When I was asked by the Marketing Communications department to explore the possibility of writing a post on “Interculture” for the corporate blog, my immediate reaction was that it was the perfect topic. I deeply felt the need to do justice to the subject, considering that I was the perfect example of someone who has experienced many cultural differences during my three-year stay in Germany as an Indian.
So, what did I need to really focus on in my blog post? Would it be the usual West vs. East cultural differences, or did I need to pinpoint the differences between continents or countries? I finally decided to focus the post on the intercultural collaboration that exists within the organization and recount my experience of dealing with colleagues across the globe.
During my first month at the corporate head office in Munich, I was amazed to witness the successful integration of cultures across international office locations. Everyone in the organization is on first name terms. I truly felt this was remarkable, considering that there are 358 employees across fifteen office locations. Indeed, this presents a perfect picture of how global the company is.
How was it possible for colleagues to know each other so well?
This contrasts my earlier professional experience, where I hardly got to know or interact with colleagues from different divisions and subsidiaries. Even the possibility of dealing with an international colleague those days seemed like a remote fantasy.
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When I spoke to HR Manager Inga Arneberg about the organization’s workforce, she explained that the company put emphasis on openness among employees of all roles and departments. Inga further added that there are currently employees from 22 nations working at EQS, and that women contribute close to one third of the total workforce – significantly higher than the average percentage of women employed in the technology sector. Meanwhile, Joel Tan, a project manager based in Singapore, feels that the company has cultivated a positive, team-oriented working environment across subsidiaries, which helps employees feel more confident and at the same time improves efficiency.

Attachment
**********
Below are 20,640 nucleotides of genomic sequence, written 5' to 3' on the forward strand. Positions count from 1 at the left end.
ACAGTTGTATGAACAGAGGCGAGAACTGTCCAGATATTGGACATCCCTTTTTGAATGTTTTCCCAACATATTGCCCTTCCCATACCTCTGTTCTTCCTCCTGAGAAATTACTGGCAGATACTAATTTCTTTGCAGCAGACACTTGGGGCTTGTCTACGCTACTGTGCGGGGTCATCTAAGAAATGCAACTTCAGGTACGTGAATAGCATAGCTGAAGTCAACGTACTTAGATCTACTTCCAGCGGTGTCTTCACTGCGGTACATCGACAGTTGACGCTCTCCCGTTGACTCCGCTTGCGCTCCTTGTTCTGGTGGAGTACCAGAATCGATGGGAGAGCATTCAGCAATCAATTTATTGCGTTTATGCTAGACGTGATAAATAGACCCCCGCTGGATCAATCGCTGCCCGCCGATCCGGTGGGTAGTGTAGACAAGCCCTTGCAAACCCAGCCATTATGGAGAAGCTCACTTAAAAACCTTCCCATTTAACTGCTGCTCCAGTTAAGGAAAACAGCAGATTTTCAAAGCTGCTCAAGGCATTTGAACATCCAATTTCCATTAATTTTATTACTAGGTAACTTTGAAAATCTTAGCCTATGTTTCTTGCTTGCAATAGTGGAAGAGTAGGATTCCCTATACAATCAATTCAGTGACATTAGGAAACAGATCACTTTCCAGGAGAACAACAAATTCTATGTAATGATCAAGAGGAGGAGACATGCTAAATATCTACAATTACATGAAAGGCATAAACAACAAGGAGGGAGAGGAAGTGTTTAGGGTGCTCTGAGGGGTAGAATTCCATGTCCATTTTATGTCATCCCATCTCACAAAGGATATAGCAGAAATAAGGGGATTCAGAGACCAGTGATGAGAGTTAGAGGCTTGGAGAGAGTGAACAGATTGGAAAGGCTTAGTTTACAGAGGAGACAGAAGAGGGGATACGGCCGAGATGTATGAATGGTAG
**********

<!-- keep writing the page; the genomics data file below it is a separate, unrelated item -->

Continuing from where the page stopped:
How are international projects implemented?
I decided to share this interesting observation with Christian Herzog, Project Management and Managing Director of the Indian subsidiary of EQS Group. He agreed with Inga that the company fosters a culture of open, non-hierarchical communication. Over the years, EQS has emerged as an attractive employer especially for a younger generation with intercultural project implementation skills. Every employee is equipped with a headset and webcam to connect with international colleagues for client activities. Employees are required to communicate for client projects through Skype for Business, Atlassian’s Confluence and JIRA on a daily basis. He stressed that this was important to ensure smooth collaboration between all project members.
One example of our international collaboration was an extensive corporate website project we undertook for a UK client. The client and account management was from UK, whilst the design and project management of the website was carried out in Germany. Additionally, several developers from India and Germany were part of the technical implementation process.
To strengthen this international collaboration and ensure the success of these processes, colleagues from the specific subsidiaries are given the opportunity to visit the main office and vice versa every year. Christian added that such initiatives have helped to create a sense of familiarity and bonding among the multicultural talent pool (see also our blog post about an international cooking event).
From my individual perspective, arranging international visits for employees irrespective of seniority is a great motivating factor that boosts employee morale within an organization. This enables the employee to create a sense of belonging and a feeling of being appreciated, as he or she feels rewarded for his or her contribution. I feel this is a successful, non-monetary way of motivating talent at EQS. I wish more employers would realize that many of their employees also cherish the opportunity to explore different cultures and experiences. Hopefully they will incorporate it into their corporate culture the way EQS does.
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